I went back! To Boston, this charmed corner of this beloved country that I so belove and that so charms me. Walking from Harvard Square across the Eliot bridge, nostalgia hit me hard. Here was the place where I had worked, the river where I had run, the bench where I had sat and agonized over the decision to move away. They were happy years, rich with good memories and dear friends. I stayed with one of those dear friends who still lives in the neighborhood I called home from 2012 to 2014. We reminisced about what a great time that was. He told me how it's still great, but it's not the same. I told him about how my new city isn't the same either.

I spent the last three weeks on vacation with my family, and I don't relish the prospect of going back to my solitary life. I miss this place where I'd felt such strong community. I know, I know: I recognize that nostalgia is unproductive, and the grass is always greener. Still, I'm meditating on loss and stasis and where abundance comes from.

Since I left Boston, two of my dearest friends there married one another. I visited them and met their child. Child! For the last 14 weeks, they have been building a world, and it's hard work, and they're tired. They're building a world for this tiny, mild, beautiful person with thick black hair, by whose eyes I was beheld and by whose smile I was graced.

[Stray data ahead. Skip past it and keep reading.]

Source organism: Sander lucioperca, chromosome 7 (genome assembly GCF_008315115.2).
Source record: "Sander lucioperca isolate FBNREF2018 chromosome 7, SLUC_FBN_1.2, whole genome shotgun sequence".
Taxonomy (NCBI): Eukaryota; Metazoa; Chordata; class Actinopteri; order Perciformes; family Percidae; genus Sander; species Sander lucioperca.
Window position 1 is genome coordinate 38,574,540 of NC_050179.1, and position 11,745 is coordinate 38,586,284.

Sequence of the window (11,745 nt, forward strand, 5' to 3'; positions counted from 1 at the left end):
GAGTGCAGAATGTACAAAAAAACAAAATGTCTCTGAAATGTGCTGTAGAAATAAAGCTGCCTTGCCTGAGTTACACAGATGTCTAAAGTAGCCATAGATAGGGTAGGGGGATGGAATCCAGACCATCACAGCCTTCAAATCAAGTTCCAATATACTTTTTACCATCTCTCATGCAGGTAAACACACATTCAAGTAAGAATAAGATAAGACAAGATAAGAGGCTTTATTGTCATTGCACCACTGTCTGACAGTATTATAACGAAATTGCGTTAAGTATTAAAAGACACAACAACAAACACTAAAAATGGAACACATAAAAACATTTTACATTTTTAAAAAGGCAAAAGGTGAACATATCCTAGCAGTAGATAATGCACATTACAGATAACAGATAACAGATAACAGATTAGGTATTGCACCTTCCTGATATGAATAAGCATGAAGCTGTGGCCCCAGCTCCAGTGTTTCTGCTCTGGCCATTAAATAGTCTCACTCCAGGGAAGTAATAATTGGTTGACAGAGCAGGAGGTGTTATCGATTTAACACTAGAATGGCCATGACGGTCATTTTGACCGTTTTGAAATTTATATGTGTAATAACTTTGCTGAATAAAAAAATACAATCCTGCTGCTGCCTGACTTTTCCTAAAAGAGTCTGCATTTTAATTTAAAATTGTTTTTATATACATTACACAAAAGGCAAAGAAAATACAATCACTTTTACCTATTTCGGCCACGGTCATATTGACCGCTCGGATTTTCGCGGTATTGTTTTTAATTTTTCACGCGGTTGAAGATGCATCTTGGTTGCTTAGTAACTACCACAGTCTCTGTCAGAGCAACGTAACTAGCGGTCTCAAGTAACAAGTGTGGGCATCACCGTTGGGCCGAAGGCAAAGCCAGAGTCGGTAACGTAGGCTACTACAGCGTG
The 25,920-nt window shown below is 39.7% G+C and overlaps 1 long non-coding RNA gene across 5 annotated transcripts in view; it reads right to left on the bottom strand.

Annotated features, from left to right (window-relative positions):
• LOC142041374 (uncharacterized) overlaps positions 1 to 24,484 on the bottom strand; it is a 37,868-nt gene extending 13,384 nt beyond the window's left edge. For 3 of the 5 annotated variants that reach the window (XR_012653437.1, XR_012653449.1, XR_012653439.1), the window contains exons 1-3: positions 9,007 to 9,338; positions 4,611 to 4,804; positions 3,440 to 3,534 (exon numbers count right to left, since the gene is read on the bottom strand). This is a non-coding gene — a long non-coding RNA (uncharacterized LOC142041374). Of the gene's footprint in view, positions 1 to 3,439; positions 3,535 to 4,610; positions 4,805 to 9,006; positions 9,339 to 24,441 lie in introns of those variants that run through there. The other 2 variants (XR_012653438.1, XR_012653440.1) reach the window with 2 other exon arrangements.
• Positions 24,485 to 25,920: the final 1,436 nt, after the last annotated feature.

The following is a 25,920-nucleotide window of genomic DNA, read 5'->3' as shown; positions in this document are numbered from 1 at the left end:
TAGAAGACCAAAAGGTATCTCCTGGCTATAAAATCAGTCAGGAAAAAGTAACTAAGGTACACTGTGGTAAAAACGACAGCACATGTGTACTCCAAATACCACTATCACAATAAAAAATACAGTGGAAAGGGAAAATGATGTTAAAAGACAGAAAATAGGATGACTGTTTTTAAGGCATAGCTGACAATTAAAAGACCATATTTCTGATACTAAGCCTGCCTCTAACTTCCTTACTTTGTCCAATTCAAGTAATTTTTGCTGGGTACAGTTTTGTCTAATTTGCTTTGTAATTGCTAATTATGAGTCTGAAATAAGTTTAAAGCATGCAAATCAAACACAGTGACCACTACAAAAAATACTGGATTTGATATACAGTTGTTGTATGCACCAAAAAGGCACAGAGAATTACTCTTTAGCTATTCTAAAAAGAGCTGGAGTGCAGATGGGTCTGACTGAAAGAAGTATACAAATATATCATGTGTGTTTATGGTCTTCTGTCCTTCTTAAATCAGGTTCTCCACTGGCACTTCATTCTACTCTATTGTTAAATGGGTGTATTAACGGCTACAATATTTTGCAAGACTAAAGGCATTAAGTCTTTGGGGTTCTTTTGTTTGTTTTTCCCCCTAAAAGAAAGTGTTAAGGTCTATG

I say 14 weeks, but no, it didn't start then. Nor did it start 9 months + 14 weeks ago. These good people have been building a world for this child their whole lives long. They were building it when they were camping and worshiping and talking economics with me. They were building it during my first nervous weeks in Boston, when each of them reached out to welcome me and make me feel at home. And when they did the same for countless other people here who were in some way new or different or uncertain or struggling. They've been hard at work on a world for a long time, and I think that tiny, thoughtful, black-haired human I held is lucky to live in it.

As I left their house, retracing familiar streets, the evening was warm and close without being sticky or oppressive. The air swaddled me. There was a lot in my heart; peace and melancholy. It was a sad and sweet day, but the sadness was hopeful and the sweetness was deep. It was a good day. It was a day that said, You can never go back, but this world's makers also did a pretty fine job. And they made it go forward.